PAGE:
arcus Whale has just ordered lunch, a simple meal of avocado and fetta on toast. He’s sitting in the courtyard of a small cafe in Sydney’s inner west, wrapped in a hoodie and apologising that he doesn’t have an extra to share.
Fresh off a tour with Bon Chat Bon Rat, the young musician (and one half of digital duo Collarbones) is taking a moment to reflect. In just a month’s time, his second album with Collarbones bandmate Travis Cook will be released. Die Young is the result of a year’s work between the long distance music makers (Whale resides in Sydney, Cook in Adelaide) and an offering that recalls the vulnerability of heady, adolescent obsessions and the all-consuming heartbreak of a teen crush.
Collarbones’ sound, while distinctive, is difficult to define. Part of this comes from the circumstances via which their songs are made. The two sit in bedroom studios in different states, carefully interweaving digital threads over the hot buzz of their computer screens. Both share a love of late R&B prodigy Aaliyah, and right now Whale is listening to Miguel a lot, a Californian artist who fuses funk, hip-hop and electronic music.
“We usually start out with one central music idea, a loop between 10 and 20 seconds long,” Whale says of the duo’s process. “In a lot of R&B it works like this: the beat doesn’t really change, you have a central hook that goes on the whole time. What differentiates verses and choruses are different levels of density and details in the drumming.”
If the pair’s debut release Iconography was, as Whale puts it, “a continuous stream of schizophrenic thoughts”, then Die Young is the opposite. Gone is the unbridled thematic experimentation that first tantalised listeners. Instead, there is a singular focus, a time-capsule grab of the most intense youthful yearnings. “The world, when you’re in high school, seems both insurmountable and really limited,” Whale says, pausing as a waitress arrives and we both wolf down our sandwiches.
Inspired by love letters written to people Whale “really liked in high school”, Die Young is a jilted, distorted ode to outlandish displays of desire. Still in the throes of youth himself (he studies a Bachelor of Music Composition at the Conservatorium of Music), Whale has just the right amount of distance from his school days. Time has not yet coated them in a rosy sheen. “Before you get disillusioned and get over it, the first time [you’re in love] is perfection,” Whale explains. “You don’t have the experience of being let down or learning that there isn’t an ideal… You impose a naïve but beautiful idea on that first spark, that initial ravishment.”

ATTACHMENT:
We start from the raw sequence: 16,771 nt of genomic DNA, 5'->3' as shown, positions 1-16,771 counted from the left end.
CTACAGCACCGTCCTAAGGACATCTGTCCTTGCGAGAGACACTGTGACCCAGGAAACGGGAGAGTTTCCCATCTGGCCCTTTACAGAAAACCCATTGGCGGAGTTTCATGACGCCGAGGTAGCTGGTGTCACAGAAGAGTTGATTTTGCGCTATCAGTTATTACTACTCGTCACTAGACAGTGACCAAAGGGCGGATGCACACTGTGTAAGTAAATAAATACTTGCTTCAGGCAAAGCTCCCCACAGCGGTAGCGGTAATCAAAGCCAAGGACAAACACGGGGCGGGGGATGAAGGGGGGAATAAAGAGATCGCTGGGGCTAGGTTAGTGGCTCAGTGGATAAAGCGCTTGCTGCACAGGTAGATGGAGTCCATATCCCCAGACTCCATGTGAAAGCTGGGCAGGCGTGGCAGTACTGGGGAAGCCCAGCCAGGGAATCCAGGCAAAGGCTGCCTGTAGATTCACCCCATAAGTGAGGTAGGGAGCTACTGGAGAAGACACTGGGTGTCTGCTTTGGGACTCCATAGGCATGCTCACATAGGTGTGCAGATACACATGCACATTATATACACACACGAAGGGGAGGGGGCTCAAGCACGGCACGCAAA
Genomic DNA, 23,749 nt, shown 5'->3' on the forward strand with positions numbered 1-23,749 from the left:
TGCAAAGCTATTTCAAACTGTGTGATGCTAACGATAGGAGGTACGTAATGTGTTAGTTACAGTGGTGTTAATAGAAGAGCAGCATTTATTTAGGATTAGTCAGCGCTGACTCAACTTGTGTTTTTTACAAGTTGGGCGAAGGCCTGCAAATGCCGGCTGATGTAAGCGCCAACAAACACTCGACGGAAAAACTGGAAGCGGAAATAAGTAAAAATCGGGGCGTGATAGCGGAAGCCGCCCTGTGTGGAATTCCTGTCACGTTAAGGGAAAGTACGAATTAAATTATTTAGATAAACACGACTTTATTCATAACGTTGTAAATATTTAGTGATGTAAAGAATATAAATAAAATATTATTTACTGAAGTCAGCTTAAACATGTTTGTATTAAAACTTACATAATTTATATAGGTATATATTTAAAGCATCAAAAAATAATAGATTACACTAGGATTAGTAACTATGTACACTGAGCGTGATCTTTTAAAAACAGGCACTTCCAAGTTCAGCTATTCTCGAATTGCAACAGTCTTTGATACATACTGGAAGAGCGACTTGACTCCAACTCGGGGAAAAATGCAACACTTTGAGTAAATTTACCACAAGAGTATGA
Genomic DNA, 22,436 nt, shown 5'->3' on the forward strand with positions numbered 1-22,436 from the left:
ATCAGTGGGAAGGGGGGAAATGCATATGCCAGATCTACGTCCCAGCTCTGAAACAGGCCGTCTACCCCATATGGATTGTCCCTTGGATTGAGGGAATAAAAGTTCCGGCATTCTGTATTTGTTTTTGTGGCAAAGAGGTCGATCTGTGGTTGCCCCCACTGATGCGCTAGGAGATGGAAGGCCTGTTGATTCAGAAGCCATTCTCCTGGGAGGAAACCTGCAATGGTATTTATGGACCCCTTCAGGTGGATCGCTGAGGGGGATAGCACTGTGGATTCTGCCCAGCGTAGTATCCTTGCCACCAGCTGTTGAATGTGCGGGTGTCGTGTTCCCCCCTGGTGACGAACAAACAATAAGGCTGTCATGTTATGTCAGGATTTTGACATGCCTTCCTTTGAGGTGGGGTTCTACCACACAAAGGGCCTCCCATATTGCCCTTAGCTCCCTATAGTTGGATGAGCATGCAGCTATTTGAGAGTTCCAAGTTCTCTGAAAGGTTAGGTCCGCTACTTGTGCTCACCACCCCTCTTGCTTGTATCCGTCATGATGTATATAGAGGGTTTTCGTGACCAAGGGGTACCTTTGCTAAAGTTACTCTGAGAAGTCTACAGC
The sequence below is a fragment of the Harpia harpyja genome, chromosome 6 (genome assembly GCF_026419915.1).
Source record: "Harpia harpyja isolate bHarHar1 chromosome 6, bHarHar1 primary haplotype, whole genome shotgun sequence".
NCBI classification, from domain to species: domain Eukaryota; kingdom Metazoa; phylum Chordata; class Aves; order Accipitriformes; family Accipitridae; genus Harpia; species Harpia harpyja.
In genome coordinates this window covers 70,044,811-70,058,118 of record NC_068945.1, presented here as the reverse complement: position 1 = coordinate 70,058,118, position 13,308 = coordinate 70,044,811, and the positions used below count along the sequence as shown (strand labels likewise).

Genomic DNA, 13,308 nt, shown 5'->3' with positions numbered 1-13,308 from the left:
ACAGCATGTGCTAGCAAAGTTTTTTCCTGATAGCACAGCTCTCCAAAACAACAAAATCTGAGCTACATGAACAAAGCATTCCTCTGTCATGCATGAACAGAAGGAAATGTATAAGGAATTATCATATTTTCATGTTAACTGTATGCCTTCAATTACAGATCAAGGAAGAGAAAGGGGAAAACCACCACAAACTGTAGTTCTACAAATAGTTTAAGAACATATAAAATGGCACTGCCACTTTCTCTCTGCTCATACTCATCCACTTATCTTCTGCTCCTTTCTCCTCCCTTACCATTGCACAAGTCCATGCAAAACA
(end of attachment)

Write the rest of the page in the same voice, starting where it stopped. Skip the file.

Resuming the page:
Whale first met Cook over the Internet. He describes the period as “the MySpace days”, a time when teenagers with niche tastes were beginning to forge quiet trysts online, swapping information with those who felt the same pop cultural stirrings. “When you’re a teenager, it’s difficult to find people that you have a lot in common with,” Whale says. “I spent a lot of time on the Internet, searching out music…and then Travis came along and began introducing me to stuff, like I would normally do with my friends.”
Since then, Collarbones have spent a lot of time together in the flesh, touring with Neon Indian and Daedalus, as well as label mates Ghoul, Oscar + Martin and Donny Benet and collaborating with the like of Guerre and HTML Flowers.
Before he leaves to meet another artist, I ask Whale what the perfect conditions are to listen to the new album. He pauses to consider. “Definitely alone, probably at night.” Come September, we’ll be trying it out.
You can catch Marcus Whale live at the Sydney Fringe Festival in group performance work Now You Are Safe From Them on September 14 and 15.
Die Young will be released September 28.
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